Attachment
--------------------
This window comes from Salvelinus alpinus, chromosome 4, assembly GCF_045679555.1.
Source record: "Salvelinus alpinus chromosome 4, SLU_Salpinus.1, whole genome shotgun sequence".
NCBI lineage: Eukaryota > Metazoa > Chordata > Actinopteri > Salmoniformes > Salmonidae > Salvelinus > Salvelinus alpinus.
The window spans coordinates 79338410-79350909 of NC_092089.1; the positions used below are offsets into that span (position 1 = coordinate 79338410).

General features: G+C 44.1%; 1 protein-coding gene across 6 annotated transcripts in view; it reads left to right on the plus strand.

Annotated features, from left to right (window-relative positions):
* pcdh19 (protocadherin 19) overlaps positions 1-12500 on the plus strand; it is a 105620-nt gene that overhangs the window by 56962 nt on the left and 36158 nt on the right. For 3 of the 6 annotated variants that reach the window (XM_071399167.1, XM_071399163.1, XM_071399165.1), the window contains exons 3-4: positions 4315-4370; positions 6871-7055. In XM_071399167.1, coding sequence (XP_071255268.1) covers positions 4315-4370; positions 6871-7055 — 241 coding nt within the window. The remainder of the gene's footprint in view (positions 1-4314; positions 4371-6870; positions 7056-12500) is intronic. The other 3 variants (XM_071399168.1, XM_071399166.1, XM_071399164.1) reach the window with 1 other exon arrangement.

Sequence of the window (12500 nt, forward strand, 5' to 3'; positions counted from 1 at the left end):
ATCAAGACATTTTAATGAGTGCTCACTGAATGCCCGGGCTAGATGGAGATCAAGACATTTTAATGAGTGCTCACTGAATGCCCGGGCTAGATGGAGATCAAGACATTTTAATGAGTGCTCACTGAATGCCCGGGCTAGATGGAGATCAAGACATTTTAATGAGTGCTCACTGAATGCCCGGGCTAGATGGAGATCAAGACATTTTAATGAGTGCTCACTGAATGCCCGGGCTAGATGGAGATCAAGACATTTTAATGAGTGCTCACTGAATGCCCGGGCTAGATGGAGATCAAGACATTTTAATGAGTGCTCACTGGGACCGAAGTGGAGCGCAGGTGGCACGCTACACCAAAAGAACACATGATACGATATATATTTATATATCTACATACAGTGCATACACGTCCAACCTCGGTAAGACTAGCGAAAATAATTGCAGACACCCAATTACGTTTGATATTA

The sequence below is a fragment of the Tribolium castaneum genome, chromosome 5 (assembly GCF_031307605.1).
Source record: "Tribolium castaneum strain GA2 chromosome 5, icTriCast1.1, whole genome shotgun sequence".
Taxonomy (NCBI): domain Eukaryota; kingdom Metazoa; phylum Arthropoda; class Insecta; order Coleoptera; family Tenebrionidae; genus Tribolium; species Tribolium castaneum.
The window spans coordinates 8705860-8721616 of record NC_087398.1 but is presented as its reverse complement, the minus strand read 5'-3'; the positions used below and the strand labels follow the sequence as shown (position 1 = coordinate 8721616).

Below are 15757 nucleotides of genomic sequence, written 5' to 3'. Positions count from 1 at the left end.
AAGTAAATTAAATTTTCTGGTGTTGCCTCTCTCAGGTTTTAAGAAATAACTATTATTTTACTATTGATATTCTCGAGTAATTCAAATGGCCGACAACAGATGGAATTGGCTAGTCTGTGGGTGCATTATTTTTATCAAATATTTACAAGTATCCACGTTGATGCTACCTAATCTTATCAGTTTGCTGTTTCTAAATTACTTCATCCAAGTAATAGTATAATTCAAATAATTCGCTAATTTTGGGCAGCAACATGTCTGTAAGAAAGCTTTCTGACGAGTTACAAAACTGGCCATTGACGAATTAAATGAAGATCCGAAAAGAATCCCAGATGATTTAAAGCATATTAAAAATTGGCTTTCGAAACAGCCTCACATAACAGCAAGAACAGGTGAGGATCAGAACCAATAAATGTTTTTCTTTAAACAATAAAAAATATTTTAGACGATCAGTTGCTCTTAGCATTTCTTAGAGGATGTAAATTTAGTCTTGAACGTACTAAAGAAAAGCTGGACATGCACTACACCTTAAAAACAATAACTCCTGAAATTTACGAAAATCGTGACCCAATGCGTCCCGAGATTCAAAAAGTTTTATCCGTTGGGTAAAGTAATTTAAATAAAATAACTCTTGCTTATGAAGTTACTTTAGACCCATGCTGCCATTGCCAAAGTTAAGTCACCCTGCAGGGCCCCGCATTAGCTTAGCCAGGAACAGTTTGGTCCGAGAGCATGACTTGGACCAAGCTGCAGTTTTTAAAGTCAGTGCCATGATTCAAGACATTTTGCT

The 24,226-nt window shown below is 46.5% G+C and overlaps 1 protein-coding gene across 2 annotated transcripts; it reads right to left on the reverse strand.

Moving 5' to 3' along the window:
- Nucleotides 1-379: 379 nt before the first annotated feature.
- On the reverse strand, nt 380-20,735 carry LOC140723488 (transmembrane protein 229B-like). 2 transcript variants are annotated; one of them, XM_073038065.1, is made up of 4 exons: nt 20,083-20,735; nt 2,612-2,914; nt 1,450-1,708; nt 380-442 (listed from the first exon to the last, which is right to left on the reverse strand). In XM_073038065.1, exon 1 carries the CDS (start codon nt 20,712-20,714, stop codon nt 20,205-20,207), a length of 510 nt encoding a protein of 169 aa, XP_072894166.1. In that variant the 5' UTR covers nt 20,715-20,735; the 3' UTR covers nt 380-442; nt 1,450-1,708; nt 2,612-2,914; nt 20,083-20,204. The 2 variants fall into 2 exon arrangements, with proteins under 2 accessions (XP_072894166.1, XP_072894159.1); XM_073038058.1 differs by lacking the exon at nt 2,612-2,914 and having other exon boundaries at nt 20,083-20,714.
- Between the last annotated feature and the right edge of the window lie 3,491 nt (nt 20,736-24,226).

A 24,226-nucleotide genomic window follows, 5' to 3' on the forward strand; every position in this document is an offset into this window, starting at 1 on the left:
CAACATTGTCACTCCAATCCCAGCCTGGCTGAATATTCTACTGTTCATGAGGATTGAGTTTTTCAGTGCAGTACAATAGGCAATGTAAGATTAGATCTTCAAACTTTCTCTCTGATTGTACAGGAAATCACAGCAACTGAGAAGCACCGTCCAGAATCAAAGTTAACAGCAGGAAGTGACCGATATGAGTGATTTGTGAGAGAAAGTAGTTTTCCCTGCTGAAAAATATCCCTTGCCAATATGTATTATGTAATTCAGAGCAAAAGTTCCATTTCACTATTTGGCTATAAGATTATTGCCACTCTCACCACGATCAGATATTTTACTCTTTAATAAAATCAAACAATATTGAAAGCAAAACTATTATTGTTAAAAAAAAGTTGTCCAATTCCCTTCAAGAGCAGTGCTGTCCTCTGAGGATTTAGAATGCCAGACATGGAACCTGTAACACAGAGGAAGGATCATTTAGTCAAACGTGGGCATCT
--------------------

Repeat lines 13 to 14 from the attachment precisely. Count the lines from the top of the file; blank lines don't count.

The window spans coordinates 8705860-8721616 of record NC_087398.1 but is presented as its reverse complement, the minus strand read 5'-3'; the positions used below and the strand labels follow the sequence as shown (position 1 = coordinate 8721616).

Below are 15757 nucleotides of genomic sequence, written 5' to 3'. Positions count from 1 at the left end.